Cast net

Discussion in 'LOCAL OHIO TALK' started by kory, Jun 13, 2007.

  1. kory

    kory New Member

    Messages:
    112
    State:
    Fairfield, Ohio
    ok, so i bought a cast net, i can't justify spending 7.29/dozen for suckers/chubs, goldfish at wholesale baits anymore.....

    after searching BOC for a few hours, literally, i've found more than enough info on HOW to throw it, i'll practice tomm, i just need to check the state laws.

    still have a question tho. Seems like most ppl are just catching shad, is it uncommon to catch chubs/suckers using a cast net? is there a better way for them?

    also, where to look for the schools of baitfish? just pools in feeder streams? eddies in the river? things like that?
     
  2. dewboy24us

    dewboy24us New Member

    Messages:
    339
    State:
    Missouri
    for the first question, if its in the water, it will show up in your net. i've caught just about everything in mine including crawdads ... lol.
    as for where to throw i usually try to catch at the edge of break water or just watch for jumpers.
    i'm sure you'll get more on this post, theres a lot of ways to do it and i'm still learnin.
     

  3. trey5569

    trey5569 New Member

    Messages:
    35
    State:
    WEST VIRGINIA
    all depend on the size of creeks you fish without depth it is hard to get you net to close right i can cast to small holes and drag out a hole almost as good as a sein watch out for snags it wont be your last cast net
    i have always had better luck seining or just fishing small creeks for chubs
     
  4. teaysvalleyguy

    teaysvalleyguy New Member

    Messages:
    9,751
    State:
    GC, OHIO
    Just make sure to stay 1000 feet from the dam. That is a biggie.

    We have alot of luck throwing it about 4 foot out from rocky areas. Also, look for schooling shad.

    If you get it caught, try to hook that inner ring and pull it up, that will usually release the snag.
     
  5. loanwizard

    loanwizard Well-Known Member

    Messages:
    3,297
    State:
    Coshocton,
    You can cast net within 100 feet downstream of any dam as long as it is not posted. In the state of Ohio you may only catch rough fish in your castnet for bait. That means if you catch a bluegill, crappie, bass, catfish, sauger, saugeye, walleye, etc in your net they must be returned to the water immediately. Usually you castnet below dams for shad, carp, and drum. These guys have covered small creeks. In a lake look for flips on the surface and long ripples that you may learn is a school of shad and watch for a lot of birds hitting the surface. Believe it or not, they know where the food is located. Incidentally, if you find a school of baitfish with birds diving, catch some and bait up right there to see what is under them pushing them or feeding on them.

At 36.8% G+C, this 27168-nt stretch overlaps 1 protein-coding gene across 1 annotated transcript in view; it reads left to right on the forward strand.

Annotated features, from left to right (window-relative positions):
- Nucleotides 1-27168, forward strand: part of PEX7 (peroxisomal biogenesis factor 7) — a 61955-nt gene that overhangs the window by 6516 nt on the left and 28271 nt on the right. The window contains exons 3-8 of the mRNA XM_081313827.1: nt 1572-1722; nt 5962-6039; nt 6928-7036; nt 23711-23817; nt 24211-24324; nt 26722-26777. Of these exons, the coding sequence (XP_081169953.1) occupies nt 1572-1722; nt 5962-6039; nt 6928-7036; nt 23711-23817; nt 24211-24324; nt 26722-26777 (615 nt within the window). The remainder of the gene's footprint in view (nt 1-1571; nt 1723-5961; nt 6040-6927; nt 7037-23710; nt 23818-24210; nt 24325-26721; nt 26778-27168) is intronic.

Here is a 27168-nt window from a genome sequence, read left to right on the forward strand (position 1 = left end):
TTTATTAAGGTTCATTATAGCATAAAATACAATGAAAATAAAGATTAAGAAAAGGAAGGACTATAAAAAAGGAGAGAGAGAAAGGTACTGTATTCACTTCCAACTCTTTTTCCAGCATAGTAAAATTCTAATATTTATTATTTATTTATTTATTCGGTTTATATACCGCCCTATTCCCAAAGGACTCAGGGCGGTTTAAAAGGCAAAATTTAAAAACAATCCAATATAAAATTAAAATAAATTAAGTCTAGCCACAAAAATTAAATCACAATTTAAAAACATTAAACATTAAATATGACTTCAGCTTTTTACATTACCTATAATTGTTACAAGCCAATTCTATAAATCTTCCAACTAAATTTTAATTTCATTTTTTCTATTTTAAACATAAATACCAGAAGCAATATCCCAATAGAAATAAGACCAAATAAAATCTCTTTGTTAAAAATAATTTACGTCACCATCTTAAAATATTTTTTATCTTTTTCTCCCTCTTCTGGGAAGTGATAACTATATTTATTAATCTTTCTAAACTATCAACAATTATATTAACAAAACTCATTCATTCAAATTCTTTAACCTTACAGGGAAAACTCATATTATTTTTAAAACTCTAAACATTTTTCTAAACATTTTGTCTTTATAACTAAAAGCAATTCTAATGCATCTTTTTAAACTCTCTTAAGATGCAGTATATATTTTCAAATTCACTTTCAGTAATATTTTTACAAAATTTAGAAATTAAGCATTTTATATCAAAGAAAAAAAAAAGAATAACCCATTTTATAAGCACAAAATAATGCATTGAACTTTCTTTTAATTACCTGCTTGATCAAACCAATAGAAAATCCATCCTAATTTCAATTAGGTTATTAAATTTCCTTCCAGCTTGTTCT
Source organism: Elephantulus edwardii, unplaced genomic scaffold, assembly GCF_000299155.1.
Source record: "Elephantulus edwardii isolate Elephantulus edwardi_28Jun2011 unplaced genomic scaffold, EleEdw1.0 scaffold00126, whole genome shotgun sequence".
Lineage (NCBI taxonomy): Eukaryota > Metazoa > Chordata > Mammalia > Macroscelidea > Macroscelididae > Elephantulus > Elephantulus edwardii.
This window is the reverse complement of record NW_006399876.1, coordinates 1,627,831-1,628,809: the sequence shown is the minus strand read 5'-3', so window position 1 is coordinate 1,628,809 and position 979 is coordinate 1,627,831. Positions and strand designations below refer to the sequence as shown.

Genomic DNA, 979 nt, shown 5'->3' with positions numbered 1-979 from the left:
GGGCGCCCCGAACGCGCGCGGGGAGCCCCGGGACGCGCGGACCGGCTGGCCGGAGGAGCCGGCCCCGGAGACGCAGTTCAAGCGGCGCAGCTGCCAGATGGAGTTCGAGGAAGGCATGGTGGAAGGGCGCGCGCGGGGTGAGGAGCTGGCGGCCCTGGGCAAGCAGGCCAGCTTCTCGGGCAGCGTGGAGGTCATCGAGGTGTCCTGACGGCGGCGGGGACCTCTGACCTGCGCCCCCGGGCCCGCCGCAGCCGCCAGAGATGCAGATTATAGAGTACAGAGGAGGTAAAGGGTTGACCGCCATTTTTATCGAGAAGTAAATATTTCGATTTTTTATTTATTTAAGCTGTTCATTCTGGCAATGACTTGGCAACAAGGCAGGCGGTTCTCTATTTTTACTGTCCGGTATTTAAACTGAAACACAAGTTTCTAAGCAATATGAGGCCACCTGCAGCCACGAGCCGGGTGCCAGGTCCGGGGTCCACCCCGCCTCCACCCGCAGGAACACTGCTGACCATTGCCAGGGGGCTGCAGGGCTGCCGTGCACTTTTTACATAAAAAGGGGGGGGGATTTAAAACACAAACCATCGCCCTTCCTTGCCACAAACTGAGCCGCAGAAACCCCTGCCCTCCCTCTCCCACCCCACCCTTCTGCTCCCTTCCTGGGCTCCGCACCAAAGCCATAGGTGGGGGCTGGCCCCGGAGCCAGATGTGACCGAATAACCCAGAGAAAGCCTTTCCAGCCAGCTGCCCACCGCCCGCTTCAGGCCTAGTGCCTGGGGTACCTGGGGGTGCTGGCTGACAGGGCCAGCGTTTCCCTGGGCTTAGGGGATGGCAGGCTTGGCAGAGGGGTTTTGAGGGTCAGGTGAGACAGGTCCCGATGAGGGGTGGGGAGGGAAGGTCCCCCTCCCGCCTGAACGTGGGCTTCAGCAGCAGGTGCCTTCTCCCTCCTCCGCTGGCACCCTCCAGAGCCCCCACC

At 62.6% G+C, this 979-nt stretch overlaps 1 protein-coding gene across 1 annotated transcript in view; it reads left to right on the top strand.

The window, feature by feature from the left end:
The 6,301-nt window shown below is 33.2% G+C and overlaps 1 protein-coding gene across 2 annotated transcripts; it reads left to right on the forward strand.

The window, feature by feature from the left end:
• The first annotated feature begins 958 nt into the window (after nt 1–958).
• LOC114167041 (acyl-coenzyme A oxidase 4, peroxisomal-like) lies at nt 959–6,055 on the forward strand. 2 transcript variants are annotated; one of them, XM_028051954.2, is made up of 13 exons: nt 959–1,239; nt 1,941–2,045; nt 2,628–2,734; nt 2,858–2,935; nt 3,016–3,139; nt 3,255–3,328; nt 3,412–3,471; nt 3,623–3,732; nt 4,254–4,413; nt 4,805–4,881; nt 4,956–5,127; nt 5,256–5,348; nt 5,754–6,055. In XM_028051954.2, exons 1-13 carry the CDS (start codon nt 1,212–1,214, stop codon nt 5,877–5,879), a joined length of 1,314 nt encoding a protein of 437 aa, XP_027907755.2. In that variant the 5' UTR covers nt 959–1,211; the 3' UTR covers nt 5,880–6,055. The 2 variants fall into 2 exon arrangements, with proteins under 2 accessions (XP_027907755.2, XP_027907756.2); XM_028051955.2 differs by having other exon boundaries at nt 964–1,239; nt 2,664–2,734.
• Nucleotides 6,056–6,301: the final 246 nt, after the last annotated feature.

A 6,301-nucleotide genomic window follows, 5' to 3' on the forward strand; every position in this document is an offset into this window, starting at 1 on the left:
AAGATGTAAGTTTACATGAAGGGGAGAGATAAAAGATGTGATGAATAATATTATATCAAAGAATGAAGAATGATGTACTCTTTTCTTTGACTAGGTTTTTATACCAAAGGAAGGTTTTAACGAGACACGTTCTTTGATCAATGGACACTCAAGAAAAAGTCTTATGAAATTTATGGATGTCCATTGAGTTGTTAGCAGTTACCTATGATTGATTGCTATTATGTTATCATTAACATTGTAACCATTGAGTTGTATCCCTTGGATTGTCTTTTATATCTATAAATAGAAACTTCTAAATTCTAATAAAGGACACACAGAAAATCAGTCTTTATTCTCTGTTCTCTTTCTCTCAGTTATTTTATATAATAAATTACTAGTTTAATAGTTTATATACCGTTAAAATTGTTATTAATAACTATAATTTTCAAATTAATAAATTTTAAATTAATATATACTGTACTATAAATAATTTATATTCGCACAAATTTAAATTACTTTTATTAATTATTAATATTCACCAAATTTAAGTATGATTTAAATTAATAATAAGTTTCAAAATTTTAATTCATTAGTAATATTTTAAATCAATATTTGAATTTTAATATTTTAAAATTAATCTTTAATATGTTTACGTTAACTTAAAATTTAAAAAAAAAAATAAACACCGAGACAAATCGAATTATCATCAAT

6. teaysvalleyguy

    teaysvalleyguy New Member

    Messages:
    9,751
    State:
    GC, OHIO
    Thanks man, did not know the 100 foot rule. Have to check out Deer Creek posts.
     
  7. ryang

    ryang Well-Known Member

    Messages:
    5,368
    State:
    Blacklick, Ohio
    Name:
    Gary
    Tea if I remember correctly it is posted at Deer Creek Dam.
     
  8. kory

    kory New Member

    Messages:
    112
    State:
    Fairfield, Ohio
    thanks guys!

    i went out today in the backyard after watching the different videos on how to throw, 1st throw, it opened up 95% or so....lol so much better than the instructions in the box.....i'm gonna try it out tonight
     
  9. kory

    kory New Member

    Messages:
    112
    State:
    Fairfield, Ohio
    i went down to the creek tonight. caught a dozen or so suckers, a few crawdads and a couple small gills....i was impressed lol. then the net got caught on about a 20 ft long lead pipe in the river, and now about 1/4 of the net is ripped from the lead line.....is it better to repair it, or just buy a new one?
     
  10. jason454ci

    jason454ci Active Member

    Messages:
    1,307
    State:
    Zanesville, Ohi
    I would repair it with some mono fishing line and keep it for netting snaggy areas. I would also go get a new to use for the nice open areas. Seems them cast nets will find every snag in a body of water. I could find a snag in a swimming pool I tell ya. :big_smile: